SBG Presentation

I have been doing a lot of presentations on standards-based grading lately and I thought this might be a good place to post the slides I have been using. Feel free to borrow, implement and ask questions!

PDF: HSTW-Making Standards-Based Grading Work for You

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2 responses to “SBG Presentation

  1. Lauren, found your blog sometime over the past year and enjoy it in part because some of the modeling sequence changes you made I had done as well. I was curious if you cover any of the beyond core units ( for example, I do atomic models in conjunction with Thomson Model). I was also curious how you introduce the use of the Periodic Table ( I do in stages starting with our first model – “and these particles as we will learn all have been given names”). We also do a similiar flavor of SBG and wondering if you plan to stay with as many standards as you posted!

    So intrigued that you find time for coding! Thinking I have to do that…thanks for the push!

    Finally, I noted in your blog 180 you did a “day” of forensics! Care to share what you did. So glad you and others have the energy to blog about your classrooms.

    Enjoy the rest of the summer …schools bells will be ringing before we know it!!

    Paul Mollinger
    St Louis, MO

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    • Hi Paul! Thanks so much for your compliments, I am excited to hear that you are using SBG with modeling! I do get through some beyond core units that I added this past year. I have double-blocked labs at my new school every other day so I found myself having the luxury of extra time! After stoich, I do a unit called “the nucleus” that I co-wrote at a modeling PD last summer. I have a blog post half written about it, I just have to finish it! Then, I do a unit called “beyond the nucleus” which deals with the Bohr model and the quantum mechanical model. I am reworking that unit for a PD this summer so I will probably post the whole thing when I am done with it because it is all original material. I end with an acids and bases unit. I probably will not post that unit until next year when I rework it and it is better field-tested. I am picking up an honors prep next year so I will actually be adding more learning targets and possibly a kinetics and equilibrium unit!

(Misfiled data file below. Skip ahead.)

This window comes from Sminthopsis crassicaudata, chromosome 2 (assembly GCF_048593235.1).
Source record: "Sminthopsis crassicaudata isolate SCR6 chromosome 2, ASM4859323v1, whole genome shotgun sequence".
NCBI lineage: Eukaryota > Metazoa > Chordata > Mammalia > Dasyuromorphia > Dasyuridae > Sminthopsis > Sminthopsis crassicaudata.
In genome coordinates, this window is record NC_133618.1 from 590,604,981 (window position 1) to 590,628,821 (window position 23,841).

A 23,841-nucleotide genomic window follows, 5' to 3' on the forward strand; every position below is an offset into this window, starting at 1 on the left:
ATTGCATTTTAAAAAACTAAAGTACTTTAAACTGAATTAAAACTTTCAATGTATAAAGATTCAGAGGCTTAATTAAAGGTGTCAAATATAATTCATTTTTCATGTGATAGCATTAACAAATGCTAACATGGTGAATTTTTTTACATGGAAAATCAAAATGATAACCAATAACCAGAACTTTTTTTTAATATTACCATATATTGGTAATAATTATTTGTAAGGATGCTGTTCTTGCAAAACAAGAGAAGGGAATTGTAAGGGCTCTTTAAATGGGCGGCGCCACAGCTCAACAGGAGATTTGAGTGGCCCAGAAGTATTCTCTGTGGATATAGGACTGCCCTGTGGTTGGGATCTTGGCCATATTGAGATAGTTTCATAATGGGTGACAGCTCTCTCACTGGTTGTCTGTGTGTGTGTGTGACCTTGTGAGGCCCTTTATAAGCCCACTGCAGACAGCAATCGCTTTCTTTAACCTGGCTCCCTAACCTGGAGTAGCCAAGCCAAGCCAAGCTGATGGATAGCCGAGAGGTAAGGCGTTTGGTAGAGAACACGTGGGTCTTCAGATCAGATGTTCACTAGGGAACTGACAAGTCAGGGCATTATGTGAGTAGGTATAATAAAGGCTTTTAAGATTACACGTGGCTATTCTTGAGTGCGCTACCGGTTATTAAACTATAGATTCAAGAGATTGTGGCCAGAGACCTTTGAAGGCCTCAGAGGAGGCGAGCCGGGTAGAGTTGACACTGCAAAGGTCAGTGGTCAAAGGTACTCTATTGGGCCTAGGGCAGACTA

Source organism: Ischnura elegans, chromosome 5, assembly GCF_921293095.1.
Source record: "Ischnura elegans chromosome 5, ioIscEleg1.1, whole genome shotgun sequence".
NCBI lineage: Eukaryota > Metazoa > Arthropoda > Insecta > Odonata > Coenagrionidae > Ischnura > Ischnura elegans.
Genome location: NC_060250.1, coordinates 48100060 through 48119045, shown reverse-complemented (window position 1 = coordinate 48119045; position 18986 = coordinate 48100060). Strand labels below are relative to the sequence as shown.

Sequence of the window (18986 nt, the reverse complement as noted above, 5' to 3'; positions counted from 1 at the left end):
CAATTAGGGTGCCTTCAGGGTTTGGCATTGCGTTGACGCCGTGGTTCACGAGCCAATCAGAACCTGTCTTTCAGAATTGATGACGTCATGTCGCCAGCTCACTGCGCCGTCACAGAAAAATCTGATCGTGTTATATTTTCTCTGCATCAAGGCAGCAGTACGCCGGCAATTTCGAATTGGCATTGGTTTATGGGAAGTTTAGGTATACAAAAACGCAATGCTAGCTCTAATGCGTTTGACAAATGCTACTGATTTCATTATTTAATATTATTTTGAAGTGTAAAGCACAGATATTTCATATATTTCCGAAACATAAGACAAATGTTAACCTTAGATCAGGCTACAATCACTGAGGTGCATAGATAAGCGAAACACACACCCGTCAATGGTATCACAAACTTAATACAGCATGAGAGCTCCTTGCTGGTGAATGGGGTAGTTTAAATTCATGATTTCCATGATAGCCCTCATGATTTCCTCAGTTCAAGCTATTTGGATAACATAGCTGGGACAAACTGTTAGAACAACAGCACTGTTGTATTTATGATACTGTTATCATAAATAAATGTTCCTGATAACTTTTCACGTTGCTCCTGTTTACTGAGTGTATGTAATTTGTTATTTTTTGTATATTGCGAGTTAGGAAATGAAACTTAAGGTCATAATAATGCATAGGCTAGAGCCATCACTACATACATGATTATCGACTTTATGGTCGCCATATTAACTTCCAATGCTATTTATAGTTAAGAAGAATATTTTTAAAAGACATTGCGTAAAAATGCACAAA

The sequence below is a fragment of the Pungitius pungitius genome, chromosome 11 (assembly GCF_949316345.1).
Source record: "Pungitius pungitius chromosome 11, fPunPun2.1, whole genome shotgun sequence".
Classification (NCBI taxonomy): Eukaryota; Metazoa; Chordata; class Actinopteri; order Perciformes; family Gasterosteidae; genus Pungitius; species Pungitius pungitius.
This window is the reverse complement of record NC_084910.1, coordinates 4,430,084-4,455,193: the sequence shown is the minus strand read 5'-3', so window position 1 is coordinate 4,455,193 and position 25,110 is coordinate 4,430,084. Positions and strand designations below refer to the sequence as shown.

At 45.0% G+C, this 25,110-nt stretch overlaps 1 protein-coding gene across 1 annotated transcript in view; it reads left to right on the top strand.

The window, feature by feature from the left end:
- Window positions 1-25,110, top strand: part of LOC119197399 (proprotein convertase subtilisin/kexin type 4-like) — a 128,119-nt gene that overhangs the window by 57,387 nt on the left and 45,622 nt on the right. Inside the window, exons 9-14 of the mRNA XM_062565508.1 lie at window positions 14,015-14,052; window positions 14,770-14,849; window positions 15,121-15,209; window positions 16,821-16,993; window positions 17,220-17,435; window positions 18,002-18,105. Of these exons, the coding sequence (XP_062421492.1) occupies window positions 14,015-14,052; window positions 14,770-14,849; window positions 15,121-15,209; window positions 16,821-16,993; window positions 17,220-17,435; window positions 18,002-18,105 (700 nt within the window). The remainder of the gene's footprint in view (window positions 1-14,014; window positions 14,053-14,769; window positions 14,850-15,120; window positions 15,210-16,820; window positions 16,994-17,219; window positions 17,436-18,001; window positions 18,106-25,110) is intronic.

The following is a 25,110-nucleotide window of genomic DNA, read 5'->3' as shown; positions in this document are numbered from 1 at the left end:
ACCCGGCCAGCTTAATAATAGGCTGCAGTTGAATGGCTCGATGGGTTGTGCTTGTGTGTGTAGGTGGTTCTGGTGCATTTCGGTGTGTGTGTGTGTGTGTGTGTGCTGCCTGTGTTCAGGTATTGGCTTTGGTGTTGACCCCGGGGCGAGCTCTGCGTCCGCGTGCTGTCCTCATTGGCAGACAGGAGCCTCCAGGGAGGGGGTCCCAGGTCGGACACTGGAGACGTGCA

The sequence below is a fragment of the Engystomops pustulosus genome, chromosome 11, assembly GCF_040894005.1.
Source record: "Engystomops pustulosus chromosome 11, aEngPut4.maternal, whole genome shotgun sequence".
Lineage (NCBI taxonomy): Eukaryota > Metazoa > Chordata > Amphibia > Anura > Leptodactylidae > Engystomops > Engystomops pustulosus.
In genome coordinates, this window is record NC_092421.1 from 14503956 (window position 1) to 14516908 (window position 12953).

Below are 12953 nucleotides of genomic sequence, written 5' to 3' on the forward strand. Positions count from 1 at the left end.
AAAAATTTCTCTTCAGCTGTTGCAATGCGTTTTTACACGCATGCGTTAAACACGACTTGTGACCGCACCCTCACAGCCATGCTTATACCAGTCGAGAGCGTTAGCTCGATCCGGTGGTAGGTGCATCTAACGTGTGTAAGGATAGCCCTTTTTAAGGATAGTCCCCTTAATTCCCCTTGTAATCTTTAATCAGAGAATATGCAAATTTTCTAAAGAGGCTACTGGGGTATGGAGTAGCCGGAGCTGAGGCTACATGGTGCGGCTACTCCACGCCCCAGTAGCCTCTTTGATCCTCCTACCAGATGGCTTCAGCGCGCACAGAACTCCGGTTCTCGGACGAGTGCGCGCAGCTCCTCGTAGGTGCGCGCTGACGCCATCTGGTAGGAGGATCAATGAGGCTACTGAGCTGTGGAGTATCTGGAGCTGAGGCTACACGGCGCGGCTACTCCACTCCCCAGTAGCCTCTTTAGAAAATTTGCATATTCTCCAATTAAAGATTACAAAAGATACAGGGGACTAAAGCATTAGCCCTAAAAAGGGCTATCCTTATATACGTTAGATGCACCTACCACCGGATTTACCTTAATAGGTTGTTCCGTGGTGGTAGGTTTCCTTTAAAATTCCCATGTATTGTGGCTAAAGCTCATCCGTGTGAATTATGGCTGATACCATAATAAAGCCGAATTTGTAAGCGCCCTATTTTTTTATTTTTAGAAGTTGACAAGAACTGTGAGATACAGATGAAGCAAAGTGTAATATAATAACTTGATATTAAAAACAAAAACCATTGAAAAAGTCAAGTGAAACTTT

The forensics day I did was a ton of fun! I kind of came up with it on the fly during state testing week because my students were feeling burned out from the adjusted schedule. I will actually be expanding on it next year as a practicum in my “beyond the nucleus” unit. Basically, I set up a fake crime scene and planted some evidence: a murder note, a white powder, a brown liquid and a vile of clear liquid. I then came up with a police report that listed some information about the suspects (all teachers) that could be connected to the evidence. Students had to examine the crime scene and determine what tests to request from the lab. They ran chromatography to determine whose pen wrote the note, they used mass spec data to determine the empirical formulas for ingredients in the brown liquid (aspartame and caffeine), they again used mass spec data to calculate the atomic mass of the elemental white powder (calcium dust) and they used miscibility rules to determine that the clear liquid in the vile was polar (rubbing alcohol). Students then had to compare their results with what they knew about that suspects and write their expert testimonies (Collins Type 2 writing). The students had a ton of fun with it. I actually had to stop them from running down the hall to interrogate teacher suspects! I made some of the evidence point to two suspects so they couldn’t just run one test and call it a day.

      Feel free to comment or email (lstewart@sylvaniaschools.org) if you have any other questions. Have a great school year!

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